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sql server 2008 permissions

    Question

  • I have a question about setting up permissions on a sql server 2008 r2 datbase.

     I basically wrote and enhanced some C# 2008 and C# 2010 console applications that connected to my test  sql server 2008 r2 database. On my test database, I must all full right my default.

      My 3 applications were deployed to a user acceptance testing environment that includes a user acceptance sql server 2008 r2 standard database.
      The user accpetance database was set up by the network administrator at my small company. He is the only one at my small company that knows a little bit about the dba roles and has locked down permissions.

      Due to the facts above, I would like to know what should I be aware that may need to have permissions setup for. My questions includes the followinng:
    1. When to decide if role(s) need to be setup and how to setup the roles. When I ran my applications on my test database, I had the integrated security set to true. I did not need to supply the user name and password in the connection strings to the database. My user account was setup to have a role in the database.
    Due to what I just said, will I need to have setup roles for the console applications to run on their own? If so, What kind of roles need to be setup and how do you setup these roles?
    2. I setup 3 new tables that are under the dbo schema. Do I need to have permissions setup so people and/or roles can have read, write, update and/or execute permissions? If so, how do you setup these permissions?
    3. I have also created 2 stored procedures that are used to access the 3 new tables that I setup. Thus do these stored procedures need to have read, write, update and/or execute permissions on them setup?
    4. Do statistics (explain plans) need to be run on this database that has hardly evern been used before? If so, how do you accomplisth this goal?
    5. Are there other items I need to consider? If so, what are the items and what do I do to resolve those issues?

    If you can any part of my questions above, I would appreciate hearing what  your answer is also.

    Thursday, October 18, 2012 4:55 AM

Answers

  • 1) It depends on the logic  you put behind, to setup roles

     EXEC sp_addlogin @loginame = @login, @passwd =@pass, @defdb = @db
            EXEC sp_addsrvrolemember @loginame=@login,@rolename = 'sysadmin'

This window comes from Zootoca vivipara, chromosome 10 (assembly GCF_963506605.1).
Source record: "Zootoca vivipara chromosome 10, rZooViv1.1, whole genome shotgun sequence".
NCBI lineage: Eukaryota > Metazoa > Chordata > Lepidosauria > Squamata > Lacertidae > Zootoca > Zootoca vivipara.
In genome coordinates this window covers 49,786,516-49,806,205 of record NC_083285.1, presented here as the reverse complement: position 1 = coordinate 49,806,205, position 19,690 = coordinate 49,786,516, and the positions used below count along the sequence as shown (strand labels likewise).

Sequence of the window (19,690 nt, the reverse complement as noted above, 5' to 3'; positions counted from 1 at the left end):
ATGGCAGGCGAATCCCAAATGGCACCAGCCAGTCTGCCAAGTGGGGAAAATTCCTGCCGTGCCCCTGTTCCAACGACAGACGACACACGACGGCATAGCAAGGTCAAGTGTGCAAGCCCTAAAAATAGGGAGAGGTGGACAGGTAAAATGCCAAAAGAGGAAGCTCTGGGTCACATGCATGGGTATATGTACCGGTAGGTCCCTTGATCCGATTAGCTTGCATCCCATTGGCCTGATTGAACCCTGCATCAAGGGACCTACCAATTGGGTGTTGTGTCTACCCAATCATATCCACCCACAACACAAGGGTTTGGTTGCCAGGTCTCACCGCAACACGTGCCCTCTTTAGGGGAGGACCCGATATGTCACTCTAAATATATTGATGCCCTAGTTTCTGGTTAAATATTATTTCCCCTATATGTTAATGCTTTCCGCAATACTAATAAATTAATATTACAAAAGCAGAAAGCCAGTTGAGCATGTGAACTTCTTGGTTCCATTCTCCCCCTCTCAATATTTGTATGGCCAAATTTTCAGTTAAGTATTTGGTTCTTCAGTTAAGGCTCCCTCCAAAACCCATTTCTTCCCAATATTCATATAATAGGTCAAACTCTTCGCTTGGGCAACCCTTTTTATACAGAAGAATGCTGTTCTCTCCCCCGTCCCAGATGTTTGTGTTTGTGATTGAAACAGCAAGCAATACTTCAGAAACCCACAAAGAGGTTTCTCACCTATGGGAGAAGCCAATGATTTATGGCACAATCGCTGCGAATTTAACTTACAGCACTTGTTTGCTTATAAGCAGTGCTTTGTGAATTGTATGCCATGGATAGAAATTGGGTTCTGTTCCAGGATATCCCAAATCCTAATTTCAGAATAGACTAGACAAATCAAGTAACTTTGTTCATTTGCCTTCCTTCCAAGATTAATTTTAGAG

EXEC sp_addrolemember 'db_owner',@login

    2) By default noone have permissions on the tables. You mist grant appropriate permissions

    GRANT EXEC ON some_sp TO user-- Grant permission on a single procedure.
    GRANT EXEC ON SCHEMA::dbo TO user -- Grant perpmission on all procedures in
                                          the dbo schema
    GRANT EXEC TO putte -- Grant EXEC permission all procedures in the database.


    To grant all "normal" permissions on a table

       GRANT SELECT, UPDATE, DELETE, INSERT on pec TO user

    To grant user access on tables in a schema:

       GRANT SELECT, UPDATE, DELETE, INSERT on SCHEMA::dbo TO user

    To grant him access on all tables:

       GRANT SELECT, UPDATE, DELETE, INSERT TO user

    3) Grant then an appropriate permissions on set up (see above)

    4) Yes 

    DECLARE @tablename varchar(80),@shemaname varchar(80)
    DECLARE @SQL AS NVARCHAR(200)
    DECLARE TblName_cursor CURSOR FOR
    SELECT t.name,s.name FROM sys.tables t join sys.schemas s
    on s.schema_id=t.schema_id


    OPEN TblName_cursor

    FETCH NEXT FROM TblName_cursor
    INTO @tablename,@shemaname

    WHILE @@FETCH_STATUS = 0
    BEGIN
    SET @SQL = 'UPDATE STATISTICS '+@shemaname+'.[' + @TableName + '] WITH FULLSCAN ' ---+ CONVERT(varchar(3), @sample) + ' PERCENT'

    EXEC sp_executesql @statement = @SQL

       FETCH NEXT FROM TblName_cursor
       INTO @tablename,@shemaname
    END

    CLOSE TblName_cursor
    DEALLOCATE TblName_cursor

    5) Index Maintenance is important, see Ola's script  http://ola.hallengren.com/sql-server-index-and-statistics-maintenance.html

    Backup databases and etc.


    Best Regards,Uri Dimant SQL Server MVP, http://sqlblog.com/blogs/uri_dimant/